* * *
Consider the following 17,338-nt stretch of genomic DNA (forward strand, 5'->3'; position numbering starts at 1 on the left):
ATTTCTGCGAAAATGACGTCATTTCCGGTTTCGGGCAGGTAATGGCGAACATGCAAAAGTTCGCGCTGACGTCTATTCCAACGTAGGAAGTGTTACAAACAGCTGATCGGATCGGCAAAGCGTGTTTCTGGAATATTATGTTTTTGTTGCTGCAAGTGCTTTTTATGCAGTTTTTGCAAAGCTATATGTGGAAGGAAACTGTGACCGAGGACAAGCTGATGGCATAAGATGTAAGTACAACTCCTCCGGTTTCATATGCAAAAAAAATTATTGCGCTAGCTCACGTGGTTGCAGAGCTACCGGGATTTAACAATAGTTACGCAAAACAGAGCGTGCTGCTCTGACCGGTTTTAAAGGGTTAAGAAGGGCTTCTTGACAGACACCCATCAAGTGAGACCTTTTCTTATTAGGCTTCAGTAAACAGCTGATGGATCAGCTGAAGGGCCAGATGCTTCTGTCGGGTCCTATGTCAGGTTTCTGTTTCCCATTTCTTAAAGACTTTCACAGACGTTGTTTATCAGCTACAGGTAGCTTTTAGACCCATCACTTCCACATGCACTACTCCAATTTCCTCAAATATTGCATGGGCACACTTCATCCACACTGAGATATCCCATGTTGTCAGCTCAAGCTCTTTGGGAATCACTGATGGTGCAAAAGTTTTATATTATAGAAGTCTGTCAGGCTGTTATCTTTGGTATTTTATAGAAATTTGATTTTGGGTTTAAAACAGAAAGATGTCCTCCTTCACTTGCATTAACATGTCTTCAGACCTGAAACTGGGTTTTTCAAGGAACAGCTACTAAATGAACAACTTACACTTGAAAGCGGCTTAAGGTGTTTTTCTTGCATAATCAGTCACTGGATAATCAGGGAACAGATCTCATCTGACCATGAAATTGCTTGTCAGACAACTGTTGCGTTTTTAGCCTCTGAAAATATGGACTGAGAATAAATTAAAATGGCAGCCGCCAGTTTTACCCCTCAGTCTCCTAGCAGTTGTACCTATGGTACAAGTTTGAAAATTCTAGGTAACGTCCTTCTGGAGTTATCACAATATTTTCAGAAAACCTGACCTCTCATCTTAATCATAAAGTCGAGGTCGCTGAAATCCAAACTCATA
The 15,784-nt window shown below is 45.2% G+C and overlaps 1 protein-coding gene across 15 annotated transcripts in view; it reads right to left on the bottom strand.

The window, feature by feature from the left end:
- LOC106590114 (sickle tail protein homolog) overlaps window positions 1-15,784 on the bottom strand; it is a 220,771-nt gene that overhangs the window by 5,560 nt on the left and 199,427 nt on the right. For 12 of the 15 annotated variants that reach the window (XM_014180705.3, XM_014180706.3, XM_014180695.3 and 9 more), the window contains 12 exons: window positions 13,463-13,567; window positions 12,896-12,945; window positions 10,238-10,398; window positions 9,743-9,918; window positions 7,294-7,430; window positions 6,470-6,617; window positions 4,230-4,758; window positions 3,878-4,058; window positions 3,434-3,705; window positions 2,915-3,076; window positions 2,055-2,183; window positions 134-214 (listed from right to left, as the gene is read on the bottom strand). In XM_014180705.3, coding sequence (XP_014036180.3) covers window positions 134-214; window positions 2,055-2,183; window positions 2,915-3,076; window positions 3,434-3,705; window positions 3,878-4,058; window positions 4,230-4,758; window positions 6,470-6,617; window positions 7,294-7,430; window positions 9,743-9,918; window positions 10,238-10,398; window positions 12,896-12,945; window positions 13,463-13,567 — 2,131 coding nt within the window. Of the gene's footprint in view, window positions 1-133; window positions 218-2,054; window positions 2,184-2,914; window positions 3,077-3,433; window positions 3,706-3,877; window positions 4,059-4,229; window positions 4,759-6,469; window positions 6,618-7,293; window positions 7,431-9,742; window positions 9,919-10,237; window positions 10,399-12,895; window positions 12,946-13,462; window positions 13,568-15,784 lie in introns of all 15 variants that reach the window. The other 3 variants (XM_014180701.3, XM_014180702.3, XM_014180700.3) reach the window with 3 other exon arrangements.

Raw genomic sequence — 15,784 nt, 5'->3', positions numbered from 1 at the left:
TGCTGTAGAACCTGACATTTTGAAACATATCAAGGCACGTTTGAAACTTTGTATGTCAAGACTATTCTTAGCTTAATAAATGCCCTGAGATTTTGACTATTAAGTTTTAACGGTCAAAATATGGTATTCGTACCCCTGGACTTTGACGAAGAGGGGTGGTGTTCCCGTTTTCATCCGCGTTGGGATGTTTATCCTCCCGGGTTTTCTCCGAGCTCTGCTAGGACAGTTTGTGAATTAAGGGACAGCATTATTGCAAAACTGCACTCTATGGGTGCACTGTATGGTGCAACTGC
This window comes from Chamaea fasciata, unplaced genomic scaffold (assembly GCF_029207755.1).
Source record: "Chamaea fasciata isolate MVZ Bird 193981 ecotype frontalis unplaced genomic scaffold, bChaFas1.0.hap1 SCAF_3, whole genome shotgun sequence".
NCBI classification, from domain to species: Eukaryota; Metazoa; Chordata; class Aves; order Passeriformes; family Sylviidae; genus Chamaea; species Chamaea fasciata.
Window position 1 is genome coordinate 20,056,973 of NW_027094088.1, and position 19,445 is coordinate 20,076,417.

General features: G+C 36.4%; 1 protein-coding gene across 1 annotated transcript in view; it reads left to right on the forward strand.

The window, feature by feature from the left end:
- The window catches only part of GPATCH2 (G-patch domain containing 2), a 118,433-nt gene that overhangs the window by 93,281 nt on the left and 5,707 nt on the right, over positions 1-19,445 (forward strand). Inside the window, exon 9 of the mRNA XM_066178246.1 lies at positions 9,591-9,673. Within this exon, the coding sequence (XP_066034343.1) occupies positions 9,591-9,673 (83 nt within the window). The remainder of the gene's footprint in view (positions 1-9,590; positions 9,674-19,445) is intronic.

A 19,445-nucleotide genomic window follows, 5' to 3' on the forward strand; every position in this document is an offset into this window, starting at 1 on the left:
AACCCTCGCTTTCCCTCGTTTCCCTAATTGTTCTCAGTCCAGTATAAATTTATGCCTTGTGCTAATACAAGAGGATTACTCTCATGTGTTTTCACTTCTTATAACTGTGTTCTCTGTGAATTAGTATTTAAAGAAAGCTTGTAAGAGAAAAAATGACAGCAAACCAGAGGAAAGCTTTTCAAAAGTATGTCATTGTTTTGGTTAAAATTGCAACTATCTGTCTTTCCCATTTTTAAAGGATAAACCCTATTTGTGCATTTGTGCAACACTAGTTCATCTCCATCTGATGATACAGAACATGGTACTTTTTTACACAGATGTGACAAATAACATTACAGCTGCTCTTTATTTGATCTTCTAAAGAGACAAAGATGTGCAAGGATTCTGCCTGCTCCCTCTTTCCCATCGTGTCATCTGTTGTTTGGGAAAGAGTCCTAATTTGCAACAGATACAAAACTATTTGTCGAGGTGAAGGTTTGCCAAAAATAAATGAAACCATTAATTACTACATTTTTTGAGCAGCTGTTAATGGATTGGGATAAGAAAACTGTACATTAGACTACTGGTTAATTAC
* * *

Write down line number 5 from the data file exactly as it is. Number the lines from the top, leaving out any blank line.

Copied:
- LOC106590114 (sickle tail protein homolog) overlaps window positions 1-15,784 on the bottom strand; it is a 220,771-nt gene that overhangs the window by 5,560 nt on the left and 199,427 nt on the right. For 12 of the 15 annotated variants that reach the window (XM_014180705.3, XM_014180706.3, XM_014180695.3 and 9 more), the window contains 12 exons: window positions 13,463-13,567; window positions 12,896-12,945; window positions 10,238-10,398; window positions 9,743-9,918; window positions 7,294-7,430; window positions 6,470-6,617; window positions 4,230-4,758; window positions 3,878-4,058; window positions 3,434-3,705; window positions 2,915-3,076; window positions 2,055-2,183; window positions 134-214 (listed from right to left, as the gene is read on the bottom strand). In XM_014180705.3, coding sequence (XP_014036180.3) covers window positions 134-214; window positions 2,055-2,183; window positions 2,915-3,076; window positions 3,434-3,705; window positions 3,878-4,058; window positions 4,230-4,758; window positions 6,470-6,617; window positions 7,294-7,430; window positions 9,743-9,918; window positions 10,238-10,398; window positions 12,896-12,945; window positions 13,463-13,567 — 2,131 coding nt within the window. Of the gene's footprint in view, window positions 1-133; window positions 218-2,054; window positions 2,184-2,914; window positions 3,077-3,433; window positions 3,706-3,877; window positions 4,059-4,229; window positions 4,759-6,469; window positions 6,618-7,293; window positions 7,431-9,742; window positions 9,919-10,237; window positions 10,399-12,895; window positions 12,946-13,462; window positions 13,568-15,784 lie in introns of all 15 variants that reach the window. The other 3 variants (XM_014180701.3, XM_014180702.3, XM_014180700.3) reach the window with 3 other exon arrangements.